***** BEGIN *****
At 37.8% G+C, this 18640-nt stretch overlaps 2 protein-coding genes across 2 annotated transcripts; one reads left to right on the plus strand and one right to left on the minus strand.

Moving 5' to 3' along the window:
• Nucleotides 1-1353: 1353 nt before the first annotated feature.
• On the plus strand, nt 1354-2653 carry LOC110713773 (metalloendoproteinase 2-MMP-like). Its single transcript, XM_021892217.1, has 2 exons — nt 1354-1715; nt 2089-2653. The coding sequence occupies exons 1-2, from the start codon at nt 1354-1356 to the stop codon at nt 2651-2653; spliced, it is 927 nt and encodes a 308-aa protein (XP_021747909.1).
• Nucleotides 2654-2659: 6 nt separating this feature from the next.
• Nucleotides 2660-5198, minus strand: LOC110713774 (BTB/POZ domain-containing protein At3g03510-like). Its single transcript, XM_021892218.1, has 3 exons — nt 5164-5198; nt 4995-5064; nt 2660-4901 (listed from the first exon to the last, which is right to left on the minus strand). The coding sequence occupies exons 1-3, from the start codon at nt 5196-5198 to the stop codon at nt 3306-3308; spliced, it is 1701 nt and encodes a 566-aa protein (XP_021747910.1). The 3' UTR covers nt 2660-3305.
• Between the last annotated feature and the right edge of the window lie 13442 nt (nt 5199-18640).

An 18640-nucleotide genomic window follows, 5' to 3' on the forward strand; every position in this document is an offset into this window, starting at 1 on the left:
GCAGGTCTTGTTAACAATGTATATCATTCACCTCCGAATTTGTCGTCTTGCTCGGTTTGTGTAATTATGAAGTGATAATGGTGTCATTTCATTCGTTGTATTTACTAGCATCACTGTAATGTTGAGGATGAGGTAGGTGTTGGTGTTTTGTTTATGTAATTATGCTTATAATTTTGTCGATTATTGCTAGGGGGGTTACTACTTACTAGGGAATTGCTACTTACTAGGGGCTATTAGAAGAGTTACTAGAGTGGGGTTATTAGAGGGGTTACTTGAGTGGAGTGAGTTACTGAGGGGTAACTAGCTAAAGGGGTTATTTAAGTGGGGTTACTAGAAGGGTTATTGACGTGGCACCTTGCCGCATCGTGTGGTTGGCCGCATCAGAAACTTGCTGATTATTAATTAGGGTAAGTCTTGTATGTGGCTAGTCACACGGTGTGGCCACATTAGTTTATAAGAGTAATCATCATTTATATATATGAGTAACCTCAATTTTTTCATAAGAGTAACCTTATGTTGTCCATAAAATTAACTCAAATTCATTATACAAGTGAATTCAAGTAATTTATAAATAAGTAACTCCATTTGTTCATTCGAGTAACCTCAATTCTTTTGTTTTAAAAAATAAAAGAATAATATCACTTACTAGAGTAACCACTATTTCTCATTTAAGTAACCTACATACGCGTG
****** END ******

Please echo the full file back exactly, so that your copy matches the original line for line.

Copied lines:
At 37.8% G+C, this 18640-nt stretch overlaps 2 protein-coding genes across 2 annotated transcripts; one reads left to right on the plus strand and one right to left on the minus strand.

Moving 5' to 3' along the window:
• Nucleotides 1-1353: 1353 nt before the first annotated feature.
• On the plus strand, nt 1354-2653 carry LOC110713773 (metalloendoproteinase 2-MMP-like). Its single transcript, XM_021892217.1, has 2 exons — nt 1354-1715; nt 2089-2653. The coding sequence occupies exons 1-2, from the start codon at nt 1354-1356 to the stop codon at nt 2651-2653; spliced, it is 927 nt and encodes a 308-aa protein (XP_021747909.1).
• Nucleotides 2654-2659: 6 nt separating this feature from the next.
• Nucleotides 2660-5198, minus strand: LOC110713774 (BTB/POZ domain-containing protein At3g03510-like). Its single transcript, XM_021892218.1, has 3 exons — nt 5164-5198; nt 4995-5064; nt 2660-4901 (listed from the first exon to the last, which is right to left on the minus strand). The coding sequence occupies exons 1-3, from the start codon at nt 5196-5198 to the stop codon at nt 3306-3308; spliced, it is 1701 nt and encodes a 566-aa protein (XP_021747910.1). The 3' UTR covers nt 2660-3305.
• Between the last annotated feature and the right edge of the window lie 13442 nt (nt 5199-18640).

An 18640-nucleotide genomic window follows, 5' to 3' on the forward strand; every position in this document is an offset into this window, starting at 1 on the left:
GCAGGTCTTGTTAACAATGTATATCATTCACCTCCGAATTTGTCGTCTTGCTCGGTTTGTGTAATTATGAAGTGATAATGGTGTCATTTCATTCGTTGTATTTACTAGCATCACTGTAATGTTGAGGATGAGGTAGGTGTTGGTGTTTTGTTTATGTAATTATGCTTATAATTTTGTCGATTATTGCTAGGGGGGTTACTACTTACTAGGGAATTGCTACTTACTAGGGGCTATTAGAAGAGTTACTAGAGTGGGGTTATTAGAGGGGTTACTTGAGTGGAGTGAGTTACTGAGGGGTAACTAGCTAAAGGGGTTATTTAAGTGGGGTTACTAGAAGGGTTATTGACGTGGCACCTTGCCGCATCGTGTGGTTGGCCGCATCAGAAACTTGCTGATTATTAATTAGGGTAAGTCTTGTATGTGGCTAGTCACACGGTGTGGCCACATTAGTTTATAAGAGTAATCATCATTTATATATATGAGTAACCTCAATTTTTTCATAAGAGTAACCTTATGTTGTCCATAAAATTAACTCAAATTCATTATACAAGTGAATTCAAGTAATTTATAAATAAGTAACTCCATTTGTTCATTCGAGTAACCTCAATTCTTTTGTTTTAAAAAATAAAAGAATAATATCACTTACTAGAGTAACCACTATTTCTCATTTAAGTAACCTACATACGCGTG